Florida bans one-piece swimsuits

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Women dressed in bikinis pose for a photographer on Sydney's Bondi Beach September 26, 2007. 1010 bikini clad women posed on Australia's iconic beach setting a Guinness world record for the largest swimsuit photo shoot. Photo courtesy of REUTERS/Tim Wimborne

Women dressed in bikinis pose for a photographer on Sydney's Bondi Beach September 26, 2007. 1010 bikini clad women posed on Australia's iconic beach setting a Guinness world record for the largest swimsuit photo shoot. Photo courtesy of REUTERS/Tim Wimborne

DAYTONA BEACH, Fla. (RNS) Nothing screams “wet and wild” less than a modest, one-piece swimsuit covering the entire midsection of a woman’s body. Fearing the loss of their sunny and carefree identity, several beach towns in Florida have banned all swimwear for women other than bikinis.

“If you don’t want to live the way we do, don’t come,” said Daytona Beach Mayor Derrick Henry, the first local leader to push through a ban. “This is the soul of Florida that is in question.”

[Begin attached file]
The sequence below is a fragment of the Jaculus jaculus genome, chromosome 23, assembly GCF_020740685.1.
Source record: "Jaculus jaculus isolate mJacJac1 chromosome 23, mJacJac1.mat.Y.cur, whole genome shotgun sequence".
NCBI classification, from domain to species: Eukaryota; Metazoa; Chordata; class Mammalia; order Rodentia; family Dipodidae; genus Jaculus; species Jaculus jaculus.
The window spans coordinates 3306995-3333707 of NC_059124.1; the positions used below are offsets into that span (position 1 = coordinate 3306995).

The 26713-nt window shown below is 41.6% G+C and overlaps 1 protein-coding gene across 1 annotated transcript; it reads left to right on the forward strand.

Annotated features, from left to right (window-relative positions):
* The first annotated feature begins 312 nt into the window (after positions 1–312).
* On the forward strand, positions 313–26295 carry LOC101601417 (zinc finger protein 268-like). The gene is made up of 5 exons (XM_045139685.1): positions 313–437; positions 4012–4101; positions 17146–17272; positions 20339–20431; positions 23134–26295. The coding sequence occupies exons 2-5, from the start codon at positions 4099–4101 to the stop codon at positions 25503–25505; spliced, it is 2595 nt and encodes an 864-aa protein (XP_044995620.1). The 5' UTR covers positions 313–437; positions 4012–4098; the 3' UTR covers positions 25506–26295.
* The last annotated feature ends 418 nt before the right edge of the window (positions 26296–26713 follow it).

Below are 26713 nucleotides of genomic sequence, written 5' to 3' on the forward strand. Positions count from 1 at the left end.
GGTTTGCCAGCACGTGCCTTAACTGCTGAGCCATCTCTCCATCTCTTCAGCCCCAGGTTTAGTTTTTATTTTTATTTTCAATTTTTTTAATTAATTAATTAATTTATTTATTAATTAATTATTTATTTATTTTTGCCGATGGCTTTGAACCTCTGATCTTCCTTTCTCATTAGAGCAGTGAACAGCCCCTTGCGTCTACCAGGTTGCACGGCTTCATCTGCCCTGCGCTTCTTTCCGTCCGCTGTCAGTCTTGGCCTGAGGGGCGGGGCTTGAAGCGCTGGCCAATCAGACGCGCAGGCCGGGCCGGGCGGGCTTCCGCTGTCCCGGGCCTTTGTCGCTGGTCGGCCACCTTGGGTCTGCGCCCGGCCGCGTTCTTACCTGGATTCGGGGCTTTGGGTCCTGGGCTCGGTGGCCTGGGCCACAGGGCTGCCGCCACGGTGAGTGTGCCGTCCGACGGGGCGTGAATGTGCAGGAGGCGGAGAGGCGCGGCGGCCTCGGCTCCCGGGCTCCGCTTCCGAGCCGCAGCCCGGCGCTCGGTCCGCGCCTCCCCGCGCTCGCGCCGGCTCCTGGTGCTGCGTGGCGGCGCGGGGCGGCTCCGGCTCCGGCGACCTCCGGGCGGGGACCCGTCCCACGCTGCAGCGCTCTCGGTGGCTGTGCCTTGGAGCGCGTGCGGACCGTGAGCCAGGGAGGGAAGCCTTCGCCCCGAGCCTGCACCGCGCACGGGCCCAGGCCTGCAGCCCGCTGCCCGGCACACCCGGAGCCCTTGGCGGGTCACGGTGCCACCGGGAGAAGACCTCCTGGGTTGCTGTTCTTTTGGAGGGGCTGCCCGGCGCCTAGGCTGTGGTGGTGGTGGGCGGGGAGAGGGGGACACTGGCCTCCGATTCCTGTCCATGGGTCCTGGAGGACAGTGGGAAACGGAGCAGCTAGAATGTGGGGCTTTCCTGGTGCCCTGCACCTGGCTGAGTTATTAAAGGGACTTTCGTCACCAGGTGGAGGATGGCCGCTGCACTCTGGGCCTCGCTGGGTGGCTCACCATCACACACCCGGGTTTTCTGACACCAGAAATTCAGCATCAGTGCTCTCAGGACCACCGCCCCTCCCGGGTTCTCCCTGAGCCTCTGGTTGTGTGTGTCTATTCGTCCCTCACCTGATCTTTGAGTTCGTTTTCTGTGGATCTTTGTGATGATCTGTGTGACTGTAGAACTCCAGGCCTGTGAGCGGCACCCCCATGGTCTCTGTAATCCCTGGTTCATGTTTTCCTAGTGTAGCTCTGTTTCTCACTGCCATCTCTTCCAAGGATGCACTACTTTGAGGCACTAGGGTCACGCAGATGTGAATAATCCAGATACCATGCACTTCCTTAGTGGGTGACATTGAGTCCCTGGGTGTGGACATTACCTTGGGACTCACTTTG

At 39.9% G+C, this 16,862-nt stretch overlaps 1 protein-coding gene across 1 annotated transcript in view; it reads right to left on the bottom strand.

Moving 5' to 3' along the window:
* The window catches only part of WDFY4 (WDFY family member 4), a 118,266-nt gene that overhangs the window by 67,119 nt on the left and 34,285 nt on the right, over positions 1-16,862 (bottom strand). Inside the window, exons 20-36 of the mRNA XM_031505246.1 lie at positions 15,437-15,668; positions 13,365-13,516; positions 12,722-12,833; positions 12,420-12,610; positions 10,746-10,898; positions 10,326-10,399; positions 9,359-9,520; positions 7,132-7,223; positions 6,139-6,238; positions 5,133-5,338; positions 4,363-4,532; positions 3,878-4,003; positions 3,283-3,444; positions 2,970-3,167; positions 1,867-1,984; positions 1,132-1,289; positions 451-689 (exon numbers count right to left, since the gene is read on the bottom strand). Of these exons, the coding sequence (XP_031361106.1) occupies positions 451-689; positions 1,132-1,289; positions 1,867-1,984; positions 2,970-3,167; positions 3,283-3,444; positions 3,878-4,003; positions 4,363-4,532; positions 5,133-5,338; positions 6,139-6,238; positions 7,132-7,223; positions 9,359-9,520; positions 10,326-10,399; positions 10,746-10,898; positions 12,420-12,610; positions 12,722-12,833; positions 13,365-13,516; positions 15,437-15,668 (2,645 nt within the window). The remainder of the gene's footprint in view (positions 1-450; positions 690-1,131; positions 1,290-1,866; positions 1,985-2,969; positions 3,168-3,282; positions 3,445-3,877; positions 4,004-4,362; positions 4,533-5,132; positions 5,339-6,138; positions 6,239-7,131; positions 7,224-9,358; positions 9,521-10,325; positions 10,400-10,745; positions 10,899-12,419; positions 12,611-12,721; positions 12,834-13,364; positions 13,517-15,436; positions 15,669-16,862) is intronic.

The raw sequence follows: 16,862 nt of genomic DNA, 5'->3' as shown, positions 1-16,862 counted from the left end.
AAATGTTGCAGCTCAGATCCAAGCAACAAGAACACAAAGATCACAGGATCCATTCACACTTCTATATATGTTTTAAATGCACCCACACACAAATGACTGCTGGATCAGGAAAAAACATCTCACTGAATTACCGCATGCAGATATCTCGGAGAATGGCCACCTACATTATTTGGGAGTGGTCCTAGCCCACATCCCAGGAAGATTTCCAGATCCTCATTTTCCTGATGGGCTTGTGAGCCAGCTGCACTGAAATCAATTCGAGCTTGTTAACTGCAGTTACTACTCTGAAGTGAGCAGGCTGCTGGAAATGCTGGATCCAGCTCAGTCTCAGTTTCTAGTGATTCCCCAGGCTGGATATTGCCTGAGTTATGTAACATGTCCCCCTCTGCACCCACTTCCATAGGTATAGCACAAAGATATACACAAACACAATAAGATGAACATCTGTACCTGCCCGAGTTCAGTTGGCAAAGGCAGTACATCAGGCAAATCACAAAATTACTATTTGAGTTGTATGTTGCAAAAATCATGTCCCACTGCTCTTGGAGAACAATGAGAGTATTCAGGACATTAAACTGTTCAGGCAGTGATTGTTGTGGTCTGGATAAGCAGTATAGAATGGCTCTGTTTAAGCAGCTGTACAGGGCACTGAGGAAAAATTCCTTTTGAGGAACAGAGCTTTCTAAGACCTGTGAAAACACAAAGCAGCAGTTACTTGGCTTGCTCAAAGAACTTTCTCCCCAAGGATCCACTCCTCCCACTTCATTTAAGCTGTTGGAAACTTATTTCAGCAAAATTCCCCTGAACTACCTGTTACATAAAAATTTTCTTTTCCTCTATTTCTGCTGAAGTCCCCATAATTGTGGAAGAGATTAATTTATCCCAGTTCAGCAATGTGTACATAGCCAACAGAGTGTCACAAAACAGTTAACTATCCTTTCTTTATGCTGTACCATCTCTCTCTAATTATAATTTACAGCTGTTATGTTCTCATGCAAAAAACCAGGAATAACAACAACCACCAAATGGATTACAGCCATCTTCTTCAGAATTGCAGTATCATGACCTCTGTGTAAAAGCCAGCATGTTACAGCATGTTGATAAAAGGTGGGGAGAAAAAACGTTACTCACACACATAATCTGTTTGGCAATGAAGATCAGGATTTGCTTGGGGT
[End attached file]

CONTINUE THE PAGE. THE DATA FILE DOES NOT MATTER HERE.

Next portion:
A growing group of all-male mayors across the Sunshine State have joined the bikini crusade. City-sponsored “strip-a-thons” have taken place up and down the Florida panhandle, while #Undress4Florida has become a trending topic on social media.

“Florida does not hide its women away,” said Panama City Beach Mayor Mike Thomas, who expanded his town’s mandatory bikini law beyond the beach to include all city-owned property. He warned that all religious groups who caution women to be modest in public are “based on the enslavement of women.”

“A large black outfit has no place on the beach or in the water,” said Naples Mayor Bill Barnett at a press conference where he held up a hot pink bikini as a demonstration of ideal attire. He and other male mayors have given free license to local male cops to forcibly remove the midsections of women’s swimwear while they relax on the beach.

“In the great state of Florida, we pride ourselves on the right of our women to show as much of their bodies as possible,” said Pensacola Mayor Ashton Hayward.  “Showing cleavage is a right, not a risk, and we will enforce that right by law if necessary.”

(Editor’s note: When you replace “Florida” with “France,” the quotes are real.)